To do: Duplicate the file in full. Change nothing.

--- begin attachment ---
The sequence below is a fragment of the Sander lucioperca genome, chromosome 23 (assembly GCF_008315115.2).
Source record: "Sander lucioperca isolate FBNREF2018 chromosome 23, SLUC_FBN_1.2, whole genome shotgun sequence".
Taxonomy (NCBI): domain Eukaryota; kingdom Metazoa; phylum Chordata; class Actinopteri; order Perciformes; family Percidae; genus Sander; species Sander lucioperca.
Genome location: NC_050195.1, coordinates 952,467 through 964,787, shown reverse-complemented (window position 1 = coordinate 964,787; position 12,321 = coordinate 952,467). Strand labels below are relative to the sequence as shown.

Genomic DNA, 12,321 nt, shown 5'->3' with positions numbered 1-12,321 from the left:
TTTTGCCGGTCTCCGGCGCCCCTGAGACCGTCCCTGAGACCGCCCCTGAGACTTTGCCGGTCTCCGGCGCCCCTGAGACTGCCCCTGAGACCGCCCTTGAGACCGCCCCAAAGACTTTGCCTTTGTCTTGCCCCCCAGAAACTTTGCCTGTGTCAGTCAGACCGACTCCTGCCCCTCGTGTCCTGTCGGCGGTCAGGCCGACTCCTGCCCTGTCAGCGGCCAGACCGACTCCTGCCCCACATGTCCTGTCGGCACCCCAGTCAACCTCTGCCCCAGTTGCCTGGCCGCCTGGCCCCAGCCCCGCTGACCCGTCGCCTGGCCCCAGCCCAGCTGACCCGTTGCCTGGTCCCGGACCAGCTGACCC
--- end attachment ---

The sequence below is a fragment of the Sander lucioperca genome, chromosome 23 (assembly GCF_008315115.2).
Source record: "Sander lucioperca isolate FBNREF2018 chromosome 23, SLUC_FBN_1.2, whole genome shotgun sequence".
Taxonomy (NCBI): domain Eukaryota; kingdom Metazoa; phylum Chordata; class Actinopteri; order Perciformes; family Percidae; genus Sander; species Sander lucioperca.
Genome location: NC_050195.1, coordinates 952,467 through 964,787, shown reverse-complemented (window position 1 = coordinate 964,787; position 12,321 = coordinate 952,467). Strand labels below are relative to the sequence as shown.

Genomic DNA, 12,321 nt, shown 5'->3' with positions numbered 1-12,321 from the left:
TTTTGCCGGTCTCCGGCGCCCCTGAGACCGTCCCTGAGACCGCCCCTGAGACTTTGCCGGTCTCCGGCGCCCCTGAGACTGCCCCTGAGACCGCCCTTGAGACCGCCCCAAAGACTTTGCCTTTGTCTTGCCCCCCAGAAACTTTGCCTGTGTCAGTCAGACCGACTCCTGCCCCTCGTGTCCTGTCGGCGGTCAGGCCGACTCCTGCCCTGTCAGCGGCCAGACCGACTCCTGCCCCACATGTCCTGTCGGCACCCCAGTCAACCTCTGCCCCAGTTGCCTGGCCGCCTGGCCCCAGCCCCGCTGACCCGTCGCCTGGCCCCAGCCCAGCTGACCCGTTGCCTGGTCCCGGACCAGCTGACCC